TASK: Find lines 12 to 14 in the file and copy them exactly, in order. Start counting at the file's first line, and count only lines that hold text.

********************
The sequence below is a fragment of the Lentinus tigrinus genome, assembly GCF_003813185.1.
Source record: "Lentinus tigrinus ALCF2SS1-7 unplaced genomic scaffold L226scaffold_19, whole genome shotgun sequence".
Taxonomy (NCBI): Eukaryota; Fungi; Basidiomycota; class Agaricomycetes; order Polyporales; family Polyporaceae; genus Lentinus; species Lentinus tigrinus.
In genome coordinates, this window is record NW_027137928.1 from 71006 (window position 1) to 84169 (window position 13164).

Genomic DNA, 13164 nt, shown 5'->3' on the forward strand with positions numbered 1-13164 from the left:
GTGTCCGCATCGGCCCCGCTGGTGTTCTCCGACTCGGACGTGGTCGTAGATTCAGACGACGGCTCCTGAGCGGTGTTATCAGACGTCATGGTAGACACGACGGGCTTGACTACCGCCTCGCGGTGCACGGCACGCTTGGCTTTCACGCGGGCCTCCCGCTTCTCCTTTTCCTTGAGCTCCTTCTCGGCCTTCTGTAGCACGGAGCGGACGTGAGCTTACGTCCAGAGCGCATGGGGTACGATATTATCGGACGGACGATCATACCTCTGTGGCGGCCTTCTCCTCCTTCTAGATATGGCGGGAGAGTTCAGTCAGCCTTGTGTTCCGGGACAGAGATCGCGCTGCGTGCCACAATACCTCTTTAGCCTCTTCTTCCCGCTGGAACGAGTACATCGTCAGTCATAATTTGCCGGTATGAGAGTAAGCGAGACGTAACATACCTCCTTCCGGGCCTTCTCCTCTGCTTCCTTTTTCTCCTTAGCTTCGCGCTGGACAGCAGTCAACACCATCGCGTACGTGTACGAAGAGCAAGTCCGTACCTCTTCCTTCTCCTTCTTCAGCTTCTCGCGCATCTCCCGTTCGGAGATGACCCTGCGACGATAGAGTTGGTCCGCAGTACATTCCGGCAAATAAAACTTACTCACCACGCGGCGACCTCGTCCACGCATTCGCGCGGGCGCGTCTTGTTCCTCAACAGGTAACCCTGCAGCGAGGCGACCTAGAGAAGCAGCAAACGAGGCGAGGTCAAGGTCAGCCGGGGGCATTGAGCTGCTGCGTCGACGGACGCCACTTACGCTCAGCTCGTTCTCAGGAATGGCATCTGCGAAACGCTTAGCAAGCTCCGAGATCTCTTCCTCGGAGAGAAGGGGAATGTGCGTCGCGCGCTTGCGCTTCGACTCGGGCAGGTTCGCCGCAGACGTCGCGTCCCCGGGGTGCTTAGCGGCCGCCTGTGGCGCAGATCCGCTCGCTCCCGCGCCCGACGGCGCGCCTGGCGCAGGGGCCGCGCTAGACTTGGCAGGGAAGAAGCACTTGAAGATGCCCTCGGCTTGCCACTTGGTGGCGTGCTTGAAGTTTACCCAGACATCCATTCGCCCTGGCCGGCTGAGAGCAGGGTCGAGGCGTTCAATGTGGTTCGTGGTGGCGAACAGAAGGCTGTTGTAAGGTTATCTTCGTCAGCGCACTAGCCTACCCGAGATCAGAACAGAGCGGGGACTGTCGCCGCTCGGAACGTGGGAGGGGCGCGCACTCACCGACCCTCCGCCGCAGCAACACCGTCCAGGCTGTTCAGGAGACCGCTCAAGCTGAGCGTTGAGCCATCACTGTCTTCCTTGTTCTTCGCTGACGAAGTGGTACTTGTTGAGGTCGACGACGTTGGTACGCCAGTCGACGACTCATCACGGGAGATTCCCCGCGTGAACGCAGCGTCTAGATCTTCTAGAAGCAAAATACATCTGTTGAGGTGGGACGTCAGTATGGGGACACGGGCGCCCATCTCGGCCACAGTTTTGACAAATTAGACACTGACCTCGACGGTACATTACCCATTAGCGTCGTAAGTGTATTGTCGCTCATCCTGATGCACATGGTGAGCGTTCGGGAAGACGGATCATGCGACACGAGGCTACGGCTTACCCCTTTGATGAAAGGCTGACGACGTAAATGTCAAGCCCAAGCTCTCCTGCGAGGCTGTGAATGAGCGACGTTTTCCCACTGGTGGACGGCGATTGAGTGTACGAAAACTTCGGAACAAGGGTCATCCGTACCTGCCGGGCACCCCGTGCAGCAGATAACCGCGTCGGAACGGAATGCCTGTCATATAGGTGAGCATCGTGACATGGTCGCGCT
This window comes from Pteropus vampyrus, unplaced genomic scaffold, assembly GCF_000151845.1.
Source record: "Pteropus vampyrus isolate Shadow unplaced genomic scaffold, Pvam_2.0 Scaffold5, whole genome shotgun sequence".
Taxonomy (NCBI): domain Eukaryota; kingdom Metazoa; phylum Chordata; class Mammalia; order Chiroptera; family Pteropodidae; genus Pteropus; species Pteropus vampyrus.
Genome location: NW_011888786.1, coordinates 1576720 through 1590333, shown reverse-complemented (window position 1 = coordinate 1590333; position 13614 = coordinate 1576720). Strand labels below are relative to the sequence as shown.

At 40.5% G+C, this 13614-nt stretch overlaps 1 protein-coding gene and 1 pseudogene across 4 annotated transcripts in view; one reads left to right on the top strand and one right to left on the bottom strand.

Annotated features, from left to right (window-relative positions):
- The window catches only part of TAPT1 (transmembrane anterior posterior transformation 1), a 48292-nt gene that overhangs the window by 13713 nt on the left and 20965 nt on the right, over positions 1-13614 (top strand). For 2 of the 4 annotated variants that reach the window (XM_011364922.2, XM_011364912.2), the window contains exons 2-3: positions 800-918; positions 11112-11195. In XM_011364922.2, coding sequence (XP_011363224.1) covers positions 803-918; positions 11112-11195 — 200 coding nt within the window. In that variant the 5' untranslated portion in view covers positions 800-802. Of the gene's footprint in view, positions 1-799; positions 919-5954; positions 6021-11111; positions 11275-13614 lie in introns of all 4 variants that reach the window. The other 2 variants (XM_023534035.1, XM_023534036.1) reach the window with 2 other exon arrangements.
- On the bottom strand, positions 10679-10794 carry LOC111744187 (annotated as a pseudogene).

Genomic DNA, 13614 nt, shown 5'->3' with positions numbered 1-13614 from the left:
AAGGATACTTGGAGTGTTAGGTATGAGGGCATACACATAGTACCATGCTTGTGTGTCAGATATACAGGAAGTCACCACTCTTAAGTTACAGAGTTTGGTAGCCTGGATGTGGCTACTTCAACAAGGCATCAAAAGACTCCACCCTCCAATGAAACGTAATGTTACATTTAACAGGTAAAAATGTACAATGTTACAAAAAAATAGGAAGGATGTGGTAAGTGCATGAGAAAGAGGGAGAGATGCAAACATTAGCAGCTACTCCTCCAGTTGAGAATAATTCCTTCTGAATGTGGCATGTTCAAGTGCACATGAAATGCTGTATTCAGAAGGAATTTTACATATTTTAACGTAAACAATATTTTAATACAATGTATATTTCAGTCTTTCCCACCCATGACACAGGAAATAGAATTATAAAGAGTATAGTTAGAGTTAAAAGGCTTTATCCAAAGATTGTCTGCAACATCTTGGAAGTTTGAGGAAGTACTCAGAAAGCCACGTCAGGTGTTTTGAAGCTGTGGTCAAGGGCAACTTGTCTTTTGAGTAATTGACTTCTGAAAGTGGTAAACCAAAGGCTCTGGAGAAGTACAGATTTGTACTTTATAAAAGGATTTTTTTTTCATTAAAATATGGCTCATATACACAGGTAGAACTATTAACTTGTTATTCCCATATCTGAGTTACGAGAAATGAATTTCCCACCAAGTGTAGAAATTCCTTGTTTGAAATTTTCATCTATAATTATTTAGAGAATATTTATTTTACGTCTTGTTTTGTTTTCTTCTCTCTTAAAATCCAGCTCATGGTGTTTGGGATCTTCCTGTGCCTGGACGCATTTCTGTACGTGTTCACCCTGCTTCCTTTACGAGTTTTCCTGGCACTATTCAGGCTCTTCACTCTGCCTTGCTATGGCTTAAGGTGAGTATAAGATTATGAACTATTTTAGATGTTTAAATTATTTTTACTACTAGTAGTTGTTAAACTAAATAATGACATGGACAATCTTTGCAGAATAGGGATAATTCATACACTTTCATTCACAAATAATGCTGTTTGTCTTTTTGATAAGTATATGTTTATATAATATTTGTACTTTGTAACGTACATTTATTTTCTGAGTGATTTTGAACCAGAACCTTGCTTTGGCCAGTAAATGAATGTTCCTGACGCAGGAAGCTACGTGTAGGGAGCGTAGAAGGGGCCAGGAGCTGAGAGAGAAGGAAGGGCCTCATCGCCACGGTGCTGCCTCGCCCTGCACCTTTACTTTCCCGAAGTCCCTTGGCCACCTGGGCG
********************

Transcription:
Annotated features, from left to right (window-relative positions):
- The window catches only part of TAPT1 (transmembrane anterior posterior transformation 1), a 48292-nt gene that overhangs the window by 13713 nt on the left and 20965 nt on the right, over positions 1-13614 (top strand). For 2 of the 4 annotated variants that reach the window (XM_011364922.2, XM_011364912.2), the window contains exons 2-3: positions 800-918; positions 11112-11195. In XM_011364922.2, coding sequence (XP_011363224.1) covers positions 803-918; positions 11112-11195 — 200 coding nt within the window. In that variant the 5' untranslated portion in view covers positions 800-802. Of the gene's footprint in view, positions 1-799; positions 919-5954; positions 6021-11111; positions 11275-13614 lie in introns of all 4 variants that reach the window. The other 2 variants (XM_023534035.1, XM_023534036.1) reach the window with 2 other exon arrangements.
- On the bottom strand, positions 10679-10794 carry LOC111744187 (annotated as a pseudogene).